Sunshine Empire ran a Ponzi scheme using more from new investors to pay existing ones. These schemes will eventually collapse when they cannot find new investors to pay existing ones. Using slick marketing and a number of well dressed hardselling sales people, Sunshine Empire pushed its investment profucts, known as memberships, to ordinary Singaporeans. It was reported that a number invested their entire lifesavings. Sunshine Empire promised roughly 2% returns per month and collected $180M from investors. At its height, its well renovated was packed with eager investors wanting to purchase memberships.
Here are the postings in my blog on Sunshine Empire:
Man Badly Burnt by Sunshine Empire Scam....19 Oct 2009.
Singaporeans try short cut to riches....28 Oct 2007
The authorities stopped Sunshine Empire only after it had already sold 20,000 memberships. It just shows how many people are unable to differentiate an almost obvious ponzi scheme from a legitimate investment product. This large number tells we are long way from being a completely financial literacy as a society and scams and con-men such as James Phang can inflict great harm on ordinary people. Very often the authorities take a 'buyer beware' approach expecting ordinary folks to be equip with the knowledge and experience to avoid such scams. The Sunshine Empire case shows us this expectation that people over time will develop the financial skills to avoid major scams is simply not realistic. It has been been 46 years since the 1st major Ponzi scam, the Gemini Chit Fund[Link] swindled thousands of Singaporeans and we still don't have a regulator with enough teeth and vigilance to stop such blatantly fraudulant scams.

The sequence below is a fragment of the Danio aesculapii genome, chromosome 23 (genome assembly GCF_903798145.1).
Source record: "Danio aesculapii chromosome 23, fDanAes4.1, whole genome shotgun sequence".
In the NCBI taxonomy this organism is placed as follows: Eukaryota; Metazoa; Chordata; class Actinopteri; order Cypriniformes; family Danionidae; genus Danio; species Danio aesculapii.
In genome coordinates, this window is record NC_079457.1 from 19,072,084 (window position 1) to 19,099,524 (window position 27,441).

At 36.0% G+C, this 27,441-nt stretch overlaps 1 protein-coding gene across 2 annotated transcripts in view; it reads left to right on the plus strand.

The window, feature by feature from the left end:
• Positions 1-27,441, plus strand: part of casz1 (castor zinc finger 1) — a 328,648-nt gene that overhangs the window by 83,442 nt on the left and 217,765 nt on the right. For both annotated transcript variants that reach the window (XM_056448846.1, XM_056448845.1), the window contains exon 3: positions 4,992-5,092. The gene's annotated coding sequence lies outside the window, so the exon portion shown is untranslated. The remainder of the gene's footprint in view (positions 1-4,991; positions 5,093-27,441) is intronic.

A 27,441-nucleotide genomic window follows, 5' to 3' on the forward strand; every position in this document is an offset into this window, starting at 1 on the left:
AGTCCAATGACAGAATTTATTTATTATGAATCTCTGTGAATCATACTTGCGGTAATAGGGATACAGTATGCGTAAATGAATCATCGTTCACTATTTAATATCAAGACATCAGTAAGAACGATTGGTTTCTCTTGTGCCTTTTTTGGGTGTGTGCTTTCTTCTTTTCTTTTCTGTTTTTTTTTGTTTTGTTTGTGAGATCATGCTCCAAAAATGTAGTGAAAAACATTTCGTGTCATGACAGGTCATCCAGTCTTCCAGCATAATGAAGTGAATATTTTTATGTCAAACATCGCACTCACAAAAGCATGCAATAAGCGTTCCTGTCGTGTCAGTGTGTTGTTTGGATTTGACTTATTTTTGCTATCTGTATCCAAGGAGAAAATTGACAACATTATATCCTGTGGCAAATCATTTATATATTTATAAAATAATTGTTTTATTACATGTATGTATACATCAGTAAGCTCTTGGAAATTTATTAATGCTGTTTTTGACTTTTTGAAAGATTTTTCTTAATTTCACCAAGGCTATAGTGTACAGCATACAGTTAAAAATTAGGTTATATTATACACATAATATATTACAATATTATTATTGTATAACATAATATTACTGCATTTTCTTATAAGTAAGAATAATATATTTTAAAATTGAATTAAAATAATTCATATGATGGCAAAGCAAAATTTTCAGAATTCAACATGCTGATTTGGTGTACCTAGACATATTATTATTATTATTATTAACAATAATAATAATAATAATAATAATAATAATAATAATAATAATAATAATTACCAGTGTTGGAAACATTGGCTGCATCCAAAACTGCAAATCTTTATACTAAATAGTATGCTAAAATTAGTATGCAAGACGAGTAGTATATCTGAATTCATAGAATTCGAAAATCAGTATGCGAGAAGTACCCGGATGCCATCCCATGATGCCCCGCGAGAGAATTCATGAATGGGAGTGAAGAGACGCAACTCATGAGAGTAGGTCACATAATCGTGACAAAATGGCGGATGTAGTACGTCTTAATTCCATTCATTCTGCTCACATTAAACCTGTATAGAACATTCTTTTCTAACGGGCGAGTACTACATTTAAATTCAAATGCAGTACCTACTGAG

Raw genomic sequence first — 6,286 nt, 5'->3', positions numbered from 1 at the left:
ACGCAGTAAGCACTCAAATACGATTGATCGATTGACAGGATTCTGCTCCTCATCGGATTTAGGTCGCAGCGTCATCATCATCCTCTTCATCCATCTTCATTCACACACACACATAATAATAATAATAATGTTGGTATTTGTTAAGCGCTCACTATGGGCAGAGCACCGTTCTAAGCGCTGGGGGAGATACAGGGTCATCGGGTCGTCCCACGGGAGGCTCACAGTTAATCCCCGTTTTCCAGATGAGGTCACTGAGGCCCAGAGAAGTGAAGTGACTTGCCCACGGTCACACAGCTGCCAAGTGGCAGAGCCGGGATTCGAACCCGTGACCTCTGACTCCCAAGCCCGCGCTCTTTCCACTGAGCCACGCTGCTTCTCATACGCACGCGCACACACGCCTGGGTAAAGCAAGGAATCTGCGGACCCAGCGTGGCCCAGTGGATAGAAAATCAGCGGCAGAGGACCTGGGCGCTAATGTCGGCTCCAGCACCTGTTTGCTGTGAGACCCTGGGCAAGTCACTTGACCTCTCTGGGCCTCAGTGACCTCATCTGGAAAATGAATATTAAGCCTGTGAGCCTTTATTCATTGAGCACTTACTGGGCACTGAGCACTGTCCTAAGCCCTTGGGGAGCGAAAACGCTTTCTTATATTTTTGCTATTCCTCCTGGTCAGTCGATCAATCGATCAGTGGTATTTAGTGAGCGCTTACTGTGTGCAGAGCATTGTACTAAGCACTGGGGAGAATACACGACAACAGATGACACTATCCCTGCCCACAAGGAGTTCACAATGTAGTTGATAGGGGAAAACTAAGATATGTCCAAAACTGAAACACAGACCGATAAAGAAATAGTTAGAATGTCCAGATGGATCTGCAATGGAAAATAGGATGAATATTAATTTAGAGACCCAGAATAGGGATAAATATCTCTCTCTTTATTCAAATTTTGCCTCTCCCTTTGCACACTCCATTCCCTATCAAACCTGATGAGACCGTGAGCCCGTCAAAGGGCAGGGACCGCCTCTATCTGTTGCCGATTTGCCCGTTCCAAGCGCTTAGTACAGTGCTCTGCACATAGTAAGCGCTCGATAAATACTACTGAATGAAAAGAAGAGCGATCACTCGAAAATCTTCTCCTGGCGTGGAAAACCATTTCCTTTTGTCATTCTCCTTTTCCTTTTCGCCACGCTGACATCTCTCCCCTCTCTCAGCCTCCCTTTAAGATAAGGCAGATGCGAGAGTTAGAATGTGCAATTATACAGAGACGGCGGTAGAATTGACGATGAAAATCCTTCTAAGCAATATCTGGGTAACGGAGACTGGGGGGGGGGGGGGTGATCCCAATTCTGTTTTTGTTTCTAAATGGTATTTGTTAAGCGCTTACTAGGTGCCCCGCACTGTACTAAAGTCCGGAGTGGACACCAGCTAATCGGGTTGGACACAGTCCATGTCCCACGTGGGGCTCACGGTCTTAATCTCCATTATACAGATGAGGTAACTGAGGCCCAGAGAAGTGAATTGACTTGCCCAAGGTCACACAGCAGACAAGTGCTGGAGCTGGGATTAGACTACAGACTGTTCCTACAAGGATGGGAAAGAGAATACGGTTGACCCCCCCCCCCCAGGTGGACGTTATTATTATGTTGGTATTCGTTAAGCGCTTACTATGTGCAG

Recently the media reported that a landbanking company, Profitable Plots, sold questionable products to many investors who are now trying to recover their money. In June this year, a group of Profitable Plot investors decided to sue company [Link]. All this happened long after Malaysian authorities raided Profitable Plot's office[Link] in Oct 2008. Today there is still no action from the authorities here and Profitable Plot investors have taken matters into their own hands[Link]. How long before the authorities start to act? When the case involve tens of thousands of investors?
Here in Singapore, the authorities have time to catch and fine people for hawking of newsletters. They will react strongly when people write books about them that they don't like[Link] and the laws are extremely and unnecessarily harsh to prevent certain types of criticism....so that authorities can arrest people quickly and throw them in jail for their views. Videos are banned if the contents don't boost their reputations and reinforce their version of history[Link]. However, when it comes to stopping financial scams and con-men to prevent ordinary Singaporeans from being hurt, there is no sense of urgency,